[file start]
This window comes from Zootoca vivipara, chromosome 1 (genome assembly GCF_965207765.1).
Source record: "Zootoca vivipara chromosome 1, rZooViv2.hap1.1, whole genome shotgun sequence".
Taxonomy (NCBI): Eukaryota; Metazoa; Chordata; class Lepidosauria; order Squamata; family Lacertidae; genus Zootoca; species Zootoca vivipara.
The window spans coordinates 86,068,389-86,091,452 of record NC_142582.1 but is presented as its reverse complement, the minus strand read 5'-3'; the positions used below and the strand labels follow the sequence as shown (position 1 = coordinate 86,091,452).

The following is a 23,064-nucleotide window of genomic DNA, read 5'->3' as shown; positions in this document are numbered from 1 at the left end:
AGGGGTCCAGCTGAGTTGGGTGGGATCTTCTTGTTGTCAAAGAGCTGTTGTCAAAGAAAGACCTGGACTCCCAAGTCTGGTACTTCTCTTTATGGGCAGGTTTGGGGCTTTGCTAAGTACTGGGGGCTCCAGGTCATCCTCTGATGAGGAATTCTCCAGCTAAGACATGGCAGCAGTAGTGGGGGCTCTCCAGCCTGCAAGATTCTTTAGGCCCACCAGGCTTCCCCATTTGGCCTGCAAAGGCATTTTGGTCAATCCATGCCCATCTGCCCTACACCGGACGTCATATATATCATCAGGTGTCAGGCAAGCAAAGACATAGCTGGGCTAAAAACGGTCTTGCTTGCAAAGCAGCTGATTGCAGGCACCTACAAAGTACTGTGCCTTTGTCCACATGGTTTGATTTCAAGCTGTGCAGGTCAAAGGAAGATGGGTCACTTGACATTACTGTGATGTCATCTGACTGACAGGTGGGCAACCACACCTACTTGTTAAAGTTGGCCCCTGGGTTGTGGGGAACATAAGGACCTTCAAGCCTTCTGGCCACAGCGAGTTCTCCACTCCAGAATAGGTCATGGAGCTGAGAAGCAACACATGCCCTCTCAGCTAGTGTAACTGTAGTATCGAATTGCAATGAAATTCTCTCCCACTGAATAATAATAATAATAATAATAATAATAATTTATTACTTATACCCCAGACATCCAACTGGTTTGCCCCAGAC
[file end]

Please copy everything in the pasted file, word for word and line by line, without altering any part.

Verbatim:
This window comes from Zootoca vivipara, chromosome 1 (genome assembly GCF_965207765.1).
Source record: "Zootoca vivipara chromosome 1, rZooViv2.hap1.1, whole genome shotgun sequence".
Taxonomy (NCBI): Eukaryota; Metazoa; Chordata; class Lepidosauria; order Squamata; family Lacertidae; genus Zootoca; species Zootoca vivipara.
The window spans coordinates 86,068,389-86,091,452 of record NC_142582.1 but is presented as its reverse complement, the minus strand read 5'-3'; the positions used below and the strand labels follow the sequence as shown (position 1 = coordinate 86,091,452).

The following is a 23,064-nucleotide window of genomic DNA, read 5'->3' as shown; positions in this document are numbered from 1 at the left end:
AGGGGTCCAGCTGAGTTGGGTGGGATCTTCTTGTTGTCAAAGAGCTGTTGTCAAAGAAAGACCTGGACTCCCAAGTCTGGTACTTCTCTTTATGGGCAGGTTTGGGGCTTTGCTAAGTACTGGGGGCTCCAGGTCATCCTCTGATGAGGAATTCTCCAGCTAAGACATGGCAGCAGTAGTGGGGGCTCTCCAGCCTGCAAGATTCTTTAGGCCCACCAGGCTTCCCCATTTGGCCTGCAAAGGCATTTTGGTCAATCCATGCCCATCTGCCCTACACCGGACGTCATATATATCATCAGGTGTCAGGCAAGCAAAGACATAGCTGGGCTAAAAACGGTCTTGCTTGCAAAGCAGCTGATTGCAGGCACCTACAAAGTACTGTGCCTTTGTCCACATGGTTTGATTTCAAGCTGTGCAGGTCAAAGGAAGATGGGTCACTTGACATTACTGTGATGTCATCTGACTGACAGGTGGGCAACCACACCTACTTGTTAAAGTTGGCCCCTGGGTTGTGGGGAACATAAGGACCTTCAAGCCTTCTGGCCACAGCGAGTTCTCCACTCCAGAATAGGTCATGGAGCTGAGAAGCAACACATGCCCTCTCAGCTAGTGTAACTGTAGTATCGAATTGCAATGAAATTCTCTCCCACTGAATAATAATAATAATAATAATAATAATAATTTATTACTTATACCCCAGACATCCAACTGGTTTGCCCCAGAC